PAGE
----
4. "Get undressed here. Put your clothes in order, shoes in pairs, leave your belongings. You'll need your clothes, shoes and other personal effects. You'll soon be back! You just arrived? From Warsaw? Paris? Prague? Saloniki? Take a bath!" A thousand enter the hall ... A thousand wait naked until the first thousand are gassed.
  5. Thus they destroyed us, from Greece to Norway to the outskirts of Moscow about seven million, Discounting Jewish children in wombs. Only the pregnant mothers are counted. And if Jews remain in far-away America and in nearby Eretz Israel-demand these children too from the world. Demand. Demand the murdered unborn children. Demand those gassed in their mothers' wombs.
  6. Why? No human being in the world asks why, yet all things do: Why? Each vacant apartment in thousands of towns and cities asks: Why? Listen, listen: Apartments will not stay vacant and empty homes will not remain empty. Another people is moving in, another language and a different way of life.
  7. Rising over Lithuanian or Polish towns, the sun will never find A radiant old Jew at the window reciting Psalms, or going to the synagogue. On every road peasants will welcome the sun in wagons, going to market. So many gentiles-more than ever, yet the market is dead. It is crowded, yet seems empty.
  8. Never will a Jew grace the markets, and give them life. Never will a Jewish kapota* flutter in markets on sacks of potatoes, flour, porridge. Never will a Jewish hand lift to a hen, pet a calf. The drunken peasant Will whip his horse sadly, return with his full wagon to the village. There are no more Jews in the land.
  9. And Jewish children will never wake in the morning from bright dreams, Never go to heder*, never watch birds, never tease, never play in the sand. 0 little Jewish boys! 0 bright Jewish eyes! Little angels! From where? From here, yet not from here. 0 beautiful little girls. 0 you bright pure faces, smudged and disheveled.
  10. They are no more! Don't ask overseas about Kasrilevke, Yehupetz. Don't. Don't look for Menachem Mendels, Tevye the dairymen, Nogids, Motke thieves. Don't look They will, like the prophets, Isaiah, Jeremiah, Ezekiel, Hosea and Amos from the Bible, Cry to you from Bialik, speak to you from Sholem Aleichem and Sholem Asch's books.
  11. Never will the voice of Torah be heard from yeshivoth*, synagogues, and pale students, Purified by study and engrossed in the Talmud* ... No, no, it was not pallor but a glow, Already extinguished ... Rabbis, heads of yeshivoth, scholars, thin, weak prodigies, Masters of Talmud and Codes*, small Jews with great heads, high foreheads, bright eyes-all gone.
  12. Never will a Jewish mother cradle a baby. Jews will not die or be born. Never will plaintive songs of Jewish poets be sung. All's gone, gone. No Jewish theater where men will laugh or silently shed a tear. No Jewish musicians and painters, Barcinskis, to create and innovate in joy and sorrow.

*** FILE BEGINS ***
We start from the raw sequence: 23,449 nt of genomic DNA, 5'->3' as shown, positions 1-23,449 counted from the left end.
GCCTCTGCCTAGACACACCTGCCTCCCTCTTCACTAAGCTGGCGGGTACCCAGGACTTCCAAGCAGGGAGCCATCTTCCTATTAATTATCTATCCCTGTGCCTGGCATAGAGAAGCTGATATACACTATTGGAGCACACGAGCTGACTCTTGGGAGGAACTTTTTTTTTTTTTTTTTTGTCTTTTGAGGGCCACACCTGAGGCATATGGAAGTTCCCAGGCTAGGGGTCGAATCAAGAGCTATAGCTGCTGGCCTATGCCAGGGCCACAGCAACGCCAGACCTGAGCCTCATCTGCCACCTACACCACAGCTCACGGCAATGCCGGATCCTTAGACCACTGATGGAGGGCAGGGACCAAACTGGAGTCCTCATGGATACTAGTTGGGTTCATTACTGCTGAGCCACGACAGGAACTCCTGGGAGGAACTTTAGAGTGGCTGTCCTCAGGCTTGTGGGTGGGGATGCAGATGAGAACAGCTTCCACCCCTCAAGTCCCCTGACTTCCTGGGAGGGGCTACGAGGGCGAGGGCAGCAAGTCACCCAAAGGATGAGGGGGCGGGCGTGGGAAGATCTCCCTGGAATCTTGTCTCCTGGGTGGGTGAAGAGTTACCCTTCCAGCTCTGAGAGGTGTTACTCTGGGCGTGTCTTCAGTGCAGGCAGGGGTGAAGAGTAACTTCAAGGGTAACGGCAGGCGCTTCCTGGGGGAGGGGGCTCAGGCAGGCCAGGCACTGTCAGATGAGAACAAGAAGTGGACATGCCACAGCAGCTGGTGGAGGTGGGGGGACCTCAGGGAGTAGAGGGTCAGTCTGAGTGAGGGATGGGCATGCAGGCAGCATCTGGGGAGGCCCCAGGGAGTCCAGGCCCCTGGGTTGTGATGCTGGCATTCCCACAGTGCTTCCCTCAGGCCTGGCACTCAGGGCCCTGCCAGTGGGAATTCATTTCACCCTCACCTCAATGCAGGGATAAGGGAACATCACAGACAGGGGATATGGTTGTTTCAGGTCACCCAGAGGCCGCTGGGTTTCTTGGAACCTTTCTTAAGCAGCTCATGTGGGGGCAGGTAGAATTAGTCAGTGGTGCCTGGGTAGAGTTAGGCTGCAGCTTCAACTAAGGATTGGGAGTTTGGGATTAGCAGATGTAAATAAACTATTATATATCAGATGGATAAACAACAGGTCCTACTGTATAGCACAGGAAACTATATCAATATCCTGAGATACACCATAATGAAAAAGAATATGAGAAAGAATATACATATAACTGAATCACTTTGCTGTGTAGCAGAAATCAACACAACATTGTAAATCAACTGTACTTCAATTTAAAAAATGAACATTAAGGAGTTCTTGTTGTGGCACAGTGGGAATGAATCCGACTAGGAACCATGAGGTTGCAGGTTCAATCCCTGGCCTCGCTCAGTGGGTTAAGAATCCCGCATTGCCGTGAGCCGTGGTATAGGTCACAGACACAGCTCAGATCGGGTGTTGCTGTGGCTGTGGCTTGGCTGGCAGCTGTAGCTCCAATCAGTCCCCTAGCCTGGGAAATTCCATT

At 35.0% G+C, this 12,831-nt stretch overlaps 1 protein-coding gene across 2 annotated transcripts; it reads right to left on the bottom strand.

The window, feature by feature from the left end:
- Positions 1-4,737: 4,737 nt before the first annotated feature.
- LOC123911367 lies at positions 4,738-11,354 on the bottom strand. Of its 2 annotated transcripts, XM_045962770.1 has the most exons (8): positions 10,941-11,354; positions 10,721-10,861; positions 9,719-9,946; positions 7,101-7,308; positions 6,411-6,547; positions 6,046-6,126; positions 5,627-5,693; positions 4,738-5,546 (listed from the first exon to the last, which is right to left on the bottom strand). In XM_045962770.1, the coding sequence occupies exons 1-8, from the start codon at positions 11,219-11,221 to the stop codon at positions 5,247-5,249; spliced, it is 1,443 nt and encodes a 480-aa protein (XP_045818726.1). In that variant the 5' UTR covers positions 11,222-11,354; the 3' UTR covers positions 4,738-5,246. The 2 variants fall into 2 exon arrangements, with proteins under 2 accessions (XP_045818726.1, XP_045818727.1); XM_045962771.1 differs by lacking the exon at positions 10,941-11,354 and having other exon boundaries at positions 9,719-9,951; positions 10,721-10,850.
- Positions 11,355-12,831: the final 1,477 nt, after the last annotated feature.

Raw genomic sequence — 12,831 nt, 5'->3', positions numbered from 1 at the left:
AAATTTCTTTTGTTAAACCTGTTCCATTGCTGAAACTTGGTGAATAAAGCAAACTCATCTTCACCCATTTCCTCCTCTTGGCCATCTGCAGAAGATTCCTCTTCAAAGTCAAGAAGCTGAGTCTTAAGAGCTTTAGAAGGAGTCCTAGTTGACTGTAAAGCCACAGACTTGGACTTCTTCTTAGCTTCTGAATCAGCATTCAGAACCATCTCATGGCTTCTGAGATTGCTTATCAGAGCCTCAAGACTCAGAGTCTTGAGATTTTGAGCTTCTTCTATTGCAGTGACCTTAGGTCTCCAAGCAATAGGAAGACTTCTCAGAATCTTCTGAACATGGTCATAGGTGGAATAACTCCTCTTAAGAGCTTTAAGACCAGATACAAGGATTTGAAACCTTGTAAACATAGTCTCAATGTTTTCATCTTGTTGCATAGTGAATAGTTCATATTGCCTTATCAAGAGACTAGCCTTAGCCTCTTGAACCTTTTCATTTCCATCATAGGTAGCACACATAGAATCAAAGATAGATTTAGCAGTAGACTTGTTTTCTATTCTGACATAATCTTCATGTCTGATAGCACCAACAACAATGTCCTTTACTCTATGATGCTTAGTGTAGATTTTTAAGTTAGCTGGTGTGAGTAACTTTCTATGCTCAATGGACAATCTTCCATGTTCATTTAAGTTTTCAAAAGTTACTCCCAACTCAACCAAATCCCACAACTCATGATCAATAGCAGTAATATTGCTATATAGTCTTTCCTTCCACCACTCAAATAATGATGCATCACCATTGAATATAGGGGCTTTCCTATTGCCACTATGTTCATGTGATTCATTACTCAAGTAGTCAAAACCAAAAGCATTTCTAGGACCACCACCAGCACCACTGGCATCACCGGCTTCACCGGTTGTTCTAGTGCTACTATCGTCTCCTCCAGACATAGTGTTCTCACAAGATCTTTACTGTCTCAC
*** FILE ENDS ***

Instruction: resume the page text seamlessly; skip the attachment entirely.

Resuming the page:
13. Jews will fight or sacrifice no longer for others. They will no longer heal, soothe someone's pain, forgetting their own. 0 you foolish gentile, the bullet you fired at the Jew hit you too. 0 who will help you build your lands? Who will give you so much of heart and soul?
  14. And my hot-headed Communists will no longer bicker and argue with my Bundists*, Neither will they wrangle with my liberty-loving, devoted and conscientious Halutzim* who offered themselves to the world, not forgetting their own woe. I watched the disputes and grieved ... If only you could continue to argue and stay alive!
  15. Woe is unto me, nobody is left There was a people and it is no more. There was a people and it is ... Gone ... What a tale. it began in the Bible and lasted till now ... A very sad tale. A tale that began with Amalek* and concluded with the far crueller Germans... 0 distant sky, wide earth, vast seas, Do not crush and don't destroy the wicked. Let them destroy themselves!




AMALEK: ancient Biblical archenemy of Israel who made war on the weak and upon women and children; alludes to Exodus 17:8-16

BUNDISTS: the Jewish Socialist movement of late nineteenth and early twentieth Eastern Europe which favored the Yiddish language and folk traditions

CODES: Rabbinic Law representing the conclusions of the Talmud and later literature

HALUTZIM: young Zionist agricultural pioneers in the land of Israel before 1948

HEDER: religious elementary school for children

KAPOTA: long outer garb favored by East European religious Jews

TALMUD: the classic compendium of Jewish law; written in a dialectical fashion in Hebrew and Aramaic; edited 500 C.E.

TORAH: sacred scroll containing first five books of the Hebrew Bible

YESHIVOTH/YESHIVOT: traditional Rabbinic seminaries

YOM KIPPUR: Day of Atonement; annual day of prayer, fasting and introspection

Jews ar worship in the Warsaw Ghetto, 1940.
Source: SWC Archives #91-149